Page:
What if the mandate to buy health insurance ends up being a trapdoor to a European-style health care system? It could happen, and here’s how it would play out.
Democrats, who didn’t have enough support for a single-payer plan or one run by nonprofit insurers, have cobbled together a bill that forces Americans to buy insurance. In exchange for having millions more customers, insurance companies have agreed not to fight popular provisions that bar them from rejecting customers for pre-existing conditions and suddenly dropping coverage on people who have paid their premiums.
However, 14 state attorneys general, including Rob McKenna of Washington and Lawrence Wasden of Idaho, have vowed to test the constitutionality of this mandate.
Let’s say they succeed.
Goodbye, mandate; hello … well, this is where it gets interesting. Without the mandate, insurance companies would have to raise rates significantly to handle all of those new customers teeming with pre-existing conditions. These are people who tend to need health care because they have chronic conditions or other ailments that are detrimental to an insurance company’s bottom line. Plus, there might be people who buy coverage after getting sick, so insurers won’t profit from the healthy years.
Remember, under this bill, insurers cannot drop coverage and they cannot place a lifetime spending cap on customers. So it’s raise rates or go out of business.
Now, we all know how unpopular annual premium increases have been. After all, they’ve gone up by more than 130 percent over the past 10 years, leaving wage hikes in the dust. It wouldn’t be politically palatable to exacerbate this condition. Plus, the dream of controlling health care costs would turn into a nightmare.
So, what about gutting insurance reforms and returning to the way things are today? Well, if the legal process were to move at its typical glacial speed, Americans would have gotten used to popular provisions of health care reform. What politician is going to want to lead the charge to remove young adults from their parents’ health care plans? Or reopen the “doughnut hole” in coverage for prescription drugs for seniors? Or reinstate an insurance company’s ability to reject customers for pre-existing conditions?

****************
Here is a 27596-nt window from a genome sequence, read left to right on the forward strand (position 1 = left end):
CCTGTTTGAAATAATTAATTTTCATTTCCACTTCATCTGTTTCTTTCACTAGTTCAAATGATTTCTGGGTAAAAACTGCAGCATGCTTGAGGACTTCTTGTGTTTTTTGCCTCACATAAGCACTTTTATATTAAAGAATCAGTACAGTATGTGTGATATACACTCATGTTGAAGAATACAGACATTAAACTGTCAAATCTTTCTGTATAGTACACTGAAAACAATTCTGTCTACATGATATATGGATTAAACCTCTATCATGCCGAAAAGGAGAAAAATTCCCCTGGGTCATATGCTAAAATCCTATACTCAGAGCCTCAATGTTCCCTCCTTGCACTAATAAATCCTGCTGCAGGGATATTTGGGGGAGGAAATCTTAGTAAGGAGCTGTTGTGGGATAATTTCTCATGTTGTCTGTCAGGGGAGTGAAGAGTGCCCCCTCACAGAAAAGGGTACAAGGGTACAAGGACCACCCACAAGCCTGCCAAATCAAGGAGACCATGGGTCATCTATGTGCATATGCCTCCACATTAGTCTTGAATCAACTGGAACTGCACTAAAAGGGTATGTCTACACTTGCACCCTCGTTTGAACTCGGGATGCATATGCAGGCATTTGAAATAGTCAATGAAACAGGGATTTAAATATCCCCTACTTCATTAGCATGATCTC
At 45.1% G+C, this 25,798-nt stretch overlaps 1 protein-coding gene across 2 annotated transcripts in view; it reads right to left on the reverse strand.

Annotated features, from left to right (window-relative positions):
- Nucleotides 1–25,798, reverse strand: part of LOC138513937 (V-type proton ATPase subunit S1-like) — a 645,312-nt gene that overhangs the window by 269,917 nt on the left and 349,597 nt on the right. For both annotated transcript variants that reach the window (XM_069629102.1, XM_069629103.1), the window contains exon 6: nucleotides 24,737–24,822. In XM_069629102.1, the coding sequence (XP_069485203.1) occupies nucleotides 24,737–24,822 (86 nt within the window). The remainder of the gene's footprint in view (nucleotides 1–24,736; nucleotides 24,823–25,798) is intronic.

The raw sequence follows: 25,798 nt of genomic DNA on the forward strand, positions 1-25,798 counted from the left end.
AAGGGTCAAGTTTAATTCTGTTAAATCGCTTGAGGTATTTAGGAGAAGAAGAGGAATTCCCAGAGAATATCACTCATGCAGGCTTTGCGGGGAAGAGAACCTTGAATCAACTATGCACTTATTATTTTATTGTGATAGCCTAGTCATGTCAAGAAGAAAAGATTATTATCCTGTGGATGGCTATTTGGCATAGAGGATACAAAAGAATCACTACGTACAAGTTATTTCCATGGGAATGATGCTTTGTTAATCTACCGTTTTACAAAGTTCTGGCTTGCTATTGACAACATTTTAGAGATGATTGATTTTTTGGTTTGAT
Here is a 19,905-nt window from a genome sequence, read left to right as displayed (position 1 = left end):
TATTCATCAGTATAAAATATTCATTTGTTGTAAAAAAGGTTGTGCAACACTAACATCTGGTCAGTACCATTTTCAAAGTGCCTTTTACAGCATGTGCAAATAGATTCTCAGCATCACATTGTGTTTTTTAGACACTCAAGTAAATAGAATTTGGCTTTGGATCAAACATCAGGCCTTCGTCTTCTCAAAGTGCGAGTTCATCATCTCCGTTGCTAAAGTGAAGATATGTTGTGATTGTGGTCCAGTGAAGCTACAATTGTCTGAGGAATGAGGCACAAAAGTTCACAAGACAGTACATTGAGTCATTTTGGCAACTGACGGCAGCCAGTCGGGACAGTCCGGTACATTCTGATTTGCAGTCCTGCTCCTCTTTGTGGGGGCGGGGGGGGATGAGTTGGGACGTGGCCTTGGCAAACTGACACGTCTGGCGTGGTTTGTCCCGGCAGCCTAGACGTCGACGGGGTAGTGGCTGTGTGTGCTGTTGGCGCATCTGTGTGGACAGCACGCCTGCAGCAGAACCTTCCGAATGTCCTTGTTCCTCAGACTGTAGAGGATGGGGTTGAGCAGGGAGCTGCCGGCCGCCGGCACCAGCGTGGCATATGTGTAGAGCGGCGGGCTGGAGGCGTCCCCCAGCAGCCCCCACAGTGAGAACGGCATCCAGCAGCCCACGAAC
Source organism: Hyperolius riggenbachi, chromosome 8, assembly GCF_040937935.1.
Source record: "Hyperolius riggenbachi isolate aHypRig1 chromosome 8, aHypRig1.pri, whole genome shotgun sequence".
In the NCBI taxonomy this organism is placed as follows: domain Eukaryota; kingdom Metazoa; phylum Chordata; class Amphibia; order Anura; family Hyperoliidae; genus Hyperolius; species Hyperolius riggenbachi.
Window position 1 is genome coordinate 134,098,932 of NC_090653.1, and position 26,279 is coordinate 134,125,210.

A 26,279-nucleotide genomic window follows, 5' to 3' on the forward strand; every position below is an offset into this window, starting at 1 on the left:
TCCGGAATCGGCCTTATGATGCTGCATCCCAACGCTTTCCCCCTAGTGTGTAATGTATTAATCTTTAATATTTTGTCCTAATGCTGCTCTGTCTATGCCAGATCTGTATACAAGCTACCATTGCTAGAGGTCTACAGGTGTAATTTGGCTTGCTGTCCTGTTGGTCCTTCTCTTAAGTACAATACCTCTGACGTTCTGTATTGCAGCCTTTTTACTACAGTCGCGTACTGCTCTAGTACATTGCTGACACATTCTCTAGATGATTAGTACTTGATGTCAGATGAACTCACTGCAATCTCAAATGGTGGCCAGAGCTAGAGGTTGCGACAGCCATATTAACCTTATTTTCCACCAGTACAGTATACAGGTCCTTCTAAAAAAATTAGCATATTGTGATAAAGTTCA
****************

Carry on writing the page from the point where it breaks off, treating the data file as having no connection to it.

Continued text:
A more likely outcome is that insurance companies exit the health care market, because they can’t make enough money. And who would fill the vacuum? Nonprofits or the government, which is precisely how it’s done in every other industrialized nation, where costs are significantly lower, everyone gets health care and quality is comparable. To me, this has always made the most sense, but I’m guessing that’s not the outcome these attorneys general have in mind.
Initially, I wasn’t pleased to see these actors’ entrance onto the political stage. But upon further review, I think I’ll just wish them good luck.
How low can we go? The Tiger Woods saga has been an epic embarrassment … for journalists.
“How sorry are you? Can you describe the shame? You’ve said you’re sorry, do you think that’s enough? Could you look into the camera and say you’re sorry … really, really sorry? What would your father think? What should the world’s children think? Sure you’ve said you’re sorry, but are there any new developments on the contrition front?
“If you could eat your mistakes, would they be a Fatburger or a side salad? Have you bogeyed or double bogeyed this portion of your life? Would you accept an endorsement from the board game Sorry!?
“I wish we had more time, because there are so many questions about your epic moral meltdown that we haven’t touched on. Such as, what is the depth of your sorrow in nautical terms? Are you the Capt. Nemo of sorry? Would you say you’re stuck in a mental Mariana Trench? If so, which club would you use to try to salvage par?”